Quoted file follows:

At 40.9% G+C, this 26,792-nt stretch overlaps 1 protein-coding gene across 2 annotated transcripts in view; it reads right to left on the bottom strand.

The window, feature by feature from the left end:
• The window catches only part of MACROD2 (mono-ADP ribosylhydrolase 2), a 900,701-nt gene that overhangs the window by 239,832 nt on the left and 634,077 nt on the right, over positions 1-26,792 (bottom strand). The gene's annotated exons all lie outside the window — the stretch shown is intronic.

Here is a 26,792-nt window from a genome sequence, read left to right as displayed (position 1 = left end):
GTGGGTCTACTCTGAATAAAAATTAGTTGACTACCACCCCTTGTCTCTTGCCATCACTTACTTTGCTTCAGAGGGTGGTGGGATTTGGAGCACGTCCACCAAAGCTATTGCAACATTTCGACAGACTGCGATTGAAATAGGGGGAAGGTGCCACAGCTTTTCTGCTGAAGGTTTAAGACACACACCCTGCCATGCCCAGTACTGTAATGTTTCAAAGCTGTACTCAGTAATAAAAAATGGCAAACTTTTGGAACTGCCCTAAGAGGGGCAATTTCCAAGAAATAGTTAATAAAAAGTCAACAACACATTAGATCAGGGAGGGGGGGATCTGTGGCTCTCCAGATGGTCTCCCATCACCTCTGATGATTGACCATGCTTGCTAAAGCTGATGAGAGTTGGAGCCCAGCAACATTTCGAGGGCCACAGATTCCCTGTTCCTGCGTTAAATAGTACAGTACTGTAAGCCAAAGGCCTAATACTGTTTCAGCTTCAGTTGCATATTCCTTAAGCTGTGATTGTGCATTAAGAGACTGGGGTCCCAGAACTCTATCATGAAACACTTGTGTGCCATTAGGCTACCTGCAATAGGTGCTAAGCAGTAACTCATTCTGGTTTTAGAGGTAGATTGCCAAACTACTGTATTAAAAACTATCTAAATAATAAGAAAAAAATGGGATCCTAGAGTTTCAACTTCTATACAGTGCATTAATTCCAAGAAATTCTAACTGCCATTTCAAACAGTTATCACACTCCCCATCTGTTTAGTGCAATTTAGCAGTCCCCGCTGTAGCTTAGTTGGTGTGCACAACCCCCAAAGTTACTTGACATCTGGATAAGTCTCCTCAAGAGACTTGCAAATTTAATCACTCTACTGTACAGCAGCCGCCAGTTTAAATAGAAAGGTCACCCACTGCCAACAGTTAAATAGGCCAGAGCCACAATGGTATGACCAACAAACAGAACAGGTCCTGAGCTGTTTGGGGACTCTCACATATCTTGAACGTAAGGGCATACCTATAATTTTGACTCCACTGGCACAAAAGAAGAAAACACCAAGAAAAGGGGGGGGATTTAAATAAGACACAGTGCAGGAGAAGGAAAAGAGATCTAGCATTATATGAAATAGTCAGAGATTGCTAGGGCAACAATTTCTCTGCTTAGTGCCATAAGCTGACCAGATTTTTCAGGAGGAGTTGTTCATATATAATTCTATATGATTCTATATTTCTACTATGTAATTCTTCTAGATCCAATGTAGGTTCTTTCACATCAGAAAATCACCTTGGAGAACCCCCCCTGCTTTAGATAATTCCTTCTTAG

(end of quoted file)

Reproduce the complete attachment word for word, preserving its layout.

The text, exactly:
At 40.9% G+C, this 26,792-nt stretch overlaps 1 protein-coding gene across 2 annotated transcripts in view; it reads right to left on the bottom strand.

The window, feature by feature from the left end:
• The window catches only part of MACROD2 (mono-ADP ribosylhydrolase 2), a 900,701-nt gene that overhangs the window by 239,832 nt on the left and 634,077 nt on the right, over positions 1-26,792 (bottom strand). The gene's annotated exons all lie outside the window — the stretch shown is intronic.

Here is a 26,792-nt window from a genome sequence, read left to right as displayed (position 1 = left end):
GTGGGTCTACTCTGAATAAAAATTAGTTGACTACCACCCCTTGTCTCTTGCCATCACTTACTTTGCTTCAGAGGGTGGTGGGATTTGGAGCACGTCCACCAAAGCTATTGCAACATTTCGACAGACTGCGATTGAAATAGGGGGAAGGTGCCACAGCTTTTCTGCTGAAGGTTTAAGACACACACCCTGCCATGCCCAGTACTGTAATGTTTCAAAGCTGTACTCAGTAATAAAAAATGGCAAACTTTTGGAACTGCCCTAAGAGGGGCAATTTCCAAGAAATAGTTAATAAAAAGTCAACAACACATTAGATCAGGGAGGGGGGGATCTGTGGCTCTCCAGATGGTCTCCCATCACCTCTGATGATTGACCATGCTTGCTAAAGCTGATGAGAGTTGGAGCCCAGCAACATTTCGAGGGCCACAGATTCCCTGTTCCTGCGTTAAATAGTACAGTACTGTAAGCCAAAGGCCTAATACTGTTTCAGCTTCAGTTGCATATTCCTTAAGCTGTGATTGTGCATTAAGAGACTGGGGTCCCAGAACTCTATCATGAAACACTTGTGTGCCATTAGGCTACCTGCAATAGGTGCTAAGCAGTAACTCATTCTGGTTTTAGAGGTAGATTGCCAAACTACTGTATTAAAAACTATCTAAATAATAAGAAAAAAATGGGATCCTAGAGTTTCAACTTCTATACAGTGCATTAATTCCAAGAAATTCTAACTGCCATTTCAAACAGTTATCACACTCCCCATCTGTTTAGTGCAATTTAGCAGTCCCCGCTGTAGCTTAGTTGGTGTGCACAACCCCCAAAGTTACTTGACATCTGGATAAGTCTCCTCAAGAGACTTGCAAATTTAATCACTCTACTGTACAGCAGCCGCCAGTTTAAATAGAAAGGTCACCCACTGCCAACAGTTAAATAGGCCAGAGCCACAATGGTATGACCAACAAACAGAACAGGTCCTGAGCTGTTTGGGGACTCTCACATATCTTGAACGTAAGGGCATACCTATAATTTTGACTCCACTGGCACAAAAGAAGAAAACACCAAGAAAAGGGGGGGGATTTAAATAAGACACAGTGCAGGAGAAGGAAAAGAGATCTAGCATTATATGAAATAGTCAGAGATTGCTAGGGCAACAATTTCTCTGCTTAGTGCCATAAGCTGACCAGATTTTTCAGGAGGAGTTGTTCATATATAATTCTATATGATTCTATATTTCTACTATGTAATTCTTCTAGATCCAATGTAGGTTCTTTCACATCAGAAAATCACCTTGGAGAACCCCCCCTGCTTTAGATAATTCCTTCTTAG